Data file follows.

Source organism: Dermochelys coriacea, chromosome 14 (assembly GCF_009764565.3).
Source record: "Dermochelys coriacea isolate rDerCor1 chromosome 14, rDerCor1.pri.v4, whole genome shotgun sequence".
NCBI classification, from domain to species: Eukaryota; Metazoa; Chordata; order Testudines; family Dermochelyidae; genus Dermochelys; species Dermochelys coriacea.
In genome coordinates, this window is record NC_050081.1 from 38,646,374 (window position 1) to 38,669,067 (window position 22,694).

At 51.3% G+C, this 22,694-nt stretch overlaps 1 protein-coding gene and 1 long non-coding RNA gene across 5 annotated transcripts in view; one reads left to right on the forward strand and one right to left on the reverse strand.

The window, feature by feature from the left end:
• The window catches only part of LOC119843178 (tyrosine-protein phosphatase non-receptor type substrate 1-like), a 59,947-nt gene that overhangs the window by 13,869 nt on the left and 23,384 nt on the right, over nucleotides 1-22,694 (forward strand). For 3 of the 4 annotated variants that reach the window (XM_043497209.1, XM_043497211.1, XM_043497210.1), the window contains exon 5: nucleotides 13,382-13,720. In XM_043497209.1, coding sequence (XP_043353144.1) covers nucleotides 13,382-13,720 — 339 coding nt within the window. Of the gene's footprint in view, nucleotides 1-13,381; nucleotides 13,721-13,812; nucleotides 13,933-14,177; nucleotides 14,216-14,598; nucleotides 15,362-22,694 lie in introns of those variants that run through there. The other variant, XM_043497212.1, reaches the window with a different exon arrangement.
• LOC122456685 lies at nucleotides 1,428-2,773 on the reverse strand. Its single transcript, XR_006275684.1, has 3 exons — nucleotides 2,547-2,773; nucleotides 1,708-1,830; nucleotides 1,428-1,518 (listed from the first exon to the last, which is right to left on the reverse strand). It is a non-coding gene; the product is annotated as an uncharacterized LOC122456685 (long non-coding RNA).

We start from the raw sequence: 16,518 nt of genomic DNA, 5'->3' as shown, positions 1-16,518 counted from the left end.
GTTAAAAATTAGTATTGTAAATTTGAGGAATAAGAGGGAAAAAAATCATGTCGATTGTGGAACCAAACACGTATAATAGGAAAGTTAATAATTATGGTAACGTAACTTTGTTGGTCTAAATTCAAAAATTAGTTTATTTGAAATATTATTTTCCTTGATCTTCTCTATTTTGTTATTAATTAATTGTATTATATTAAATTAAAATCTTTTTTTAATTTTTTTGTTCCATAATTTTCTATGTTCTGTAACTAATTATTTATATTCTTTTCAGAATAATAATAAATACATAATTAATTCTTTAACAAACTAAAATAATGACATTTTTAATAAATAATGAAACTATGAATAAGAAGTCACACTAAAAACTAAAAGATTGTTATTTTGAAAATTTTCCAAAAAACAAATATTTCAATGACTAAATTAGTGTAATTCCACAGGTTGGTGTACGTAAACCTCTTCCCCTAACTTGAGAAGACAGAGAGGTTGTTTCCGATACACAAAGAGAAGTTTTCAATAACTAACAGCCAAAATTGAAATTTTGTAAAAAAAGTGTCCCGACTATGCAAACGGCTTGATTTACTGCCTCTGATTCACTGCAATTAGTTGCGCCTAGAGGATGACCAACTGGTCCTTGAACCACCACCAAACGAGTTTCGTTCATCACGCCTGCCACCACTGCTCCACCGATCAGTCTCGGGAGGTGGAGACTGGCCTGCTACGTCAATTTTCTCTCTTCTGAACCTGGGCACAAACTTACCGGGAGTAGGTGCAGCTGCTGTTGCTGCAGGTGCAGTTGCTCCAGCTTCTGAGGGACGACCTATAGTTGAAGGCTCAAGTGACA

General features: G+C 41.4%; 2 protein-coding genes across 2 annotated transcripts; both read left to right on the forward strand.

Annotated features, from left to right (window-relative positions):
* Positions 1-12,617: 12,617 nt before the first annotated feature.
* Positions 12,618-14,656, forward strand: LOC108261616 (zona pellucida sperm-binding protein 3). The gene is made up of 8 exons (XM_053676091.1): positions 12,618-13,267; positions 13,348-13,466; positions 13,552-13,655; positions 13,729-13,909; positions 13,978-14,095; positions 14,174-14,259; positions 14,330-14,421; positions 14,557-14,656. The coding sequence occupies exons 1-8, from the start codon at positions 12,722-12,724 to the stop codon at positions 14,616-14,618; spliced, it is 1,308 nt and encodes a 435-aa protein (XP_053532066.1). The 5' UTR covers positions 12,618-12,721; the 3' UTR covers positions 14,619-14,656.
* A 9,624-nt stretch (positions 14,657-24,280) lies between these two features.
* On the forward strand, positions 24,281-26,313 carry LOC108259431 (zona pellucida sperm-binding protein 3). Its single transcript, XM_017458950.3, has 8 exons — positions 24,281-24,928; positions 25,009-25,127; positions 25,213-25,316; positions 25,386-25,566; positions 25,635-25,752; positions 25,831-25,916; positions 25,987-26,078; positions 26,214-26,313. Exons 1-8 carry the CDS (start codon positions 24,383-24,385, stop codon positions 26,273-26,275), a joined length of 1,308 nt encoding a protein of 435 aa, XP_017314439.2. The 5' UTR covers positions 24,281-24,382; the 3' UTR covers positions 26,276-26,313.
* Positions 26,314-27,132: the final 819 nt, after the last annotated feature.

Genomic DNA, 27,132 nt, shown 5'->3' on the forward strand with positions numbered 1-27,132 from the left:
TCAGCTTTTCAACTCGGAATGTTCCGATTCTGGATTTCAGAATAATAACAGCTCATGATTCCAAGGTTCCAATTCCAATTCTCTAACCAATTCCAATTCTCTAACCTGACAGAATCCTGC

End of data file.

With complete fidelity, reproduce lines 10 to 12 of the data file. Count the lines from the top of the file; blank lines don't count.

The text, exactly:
GTTAAAAATTAGTATTGTAAATTTGAGGAATAAGAGGGAAAAAAATCATGTCGATTGTGGAACCAAACACGTATAATAGGAAAGTTAATAATTATGGTAACGTAACTTTGTTGGTCTAAATTCAAAAATTAGTTTATTTGAAATATTATTTTCCTTGATCTTCTCTATTTTGTTATTAATTAATTGTATTATATTAAATTAAAATCTTTTTTTAATTTTTTTGTTCCATAATTTTCTATGTTCTGTAACTAATTATTTATATTCTTTTCAGAATAATAATAAATACATAATTAATTCTTTAACAAACTAAAATAATGACATTTTTAATAAATAATGAAACTATGAATAAGAAGTCACACTAAAAACTAAAAGATTGTTATTTTGAAAATTTTCCAAAAAACAAATATTTCAATGACTAAATTAGTGTAATTCCACAGGTTGGTGTACGTAAACCTCTTCCCCTAACTTGAGAAGACAGAGAGGTTGTTTCCGATACACAAAGAGAAGTTTTCAATAACTAACAGCCAAAATTGAAATTTTGTAAAAAAAGTGTCCCGACTATGCAAACGGCTTGATTTACTGCCTCTGATTCACTGCAATTAGTTGCGCCTAGAGGATGACCAACTGGTCCTTGAACCACCACCAAACGAGTTTCGTTCATCACGCCTGCCACCACTGCTCCACCGATCAGTCTCGGGAGGTGGAGACTGGCCTGCTACGTCAATTTTCTCTCTTCTGAACCTGGGCACAAACTTACCGGGAGTAGGTGCAGCTGCTGTTGCTGCAGGTGCAGTTGCTCCAGCTTCTGAGGGACGACCTATAGTTGAAGGCTCAAGTGACA

General features: G+C 41.4%; 2 protein-coding genes across 2 annotated transcripts; both read left to right on the forward strand.

Annotated features, from left to right (window-relative positions):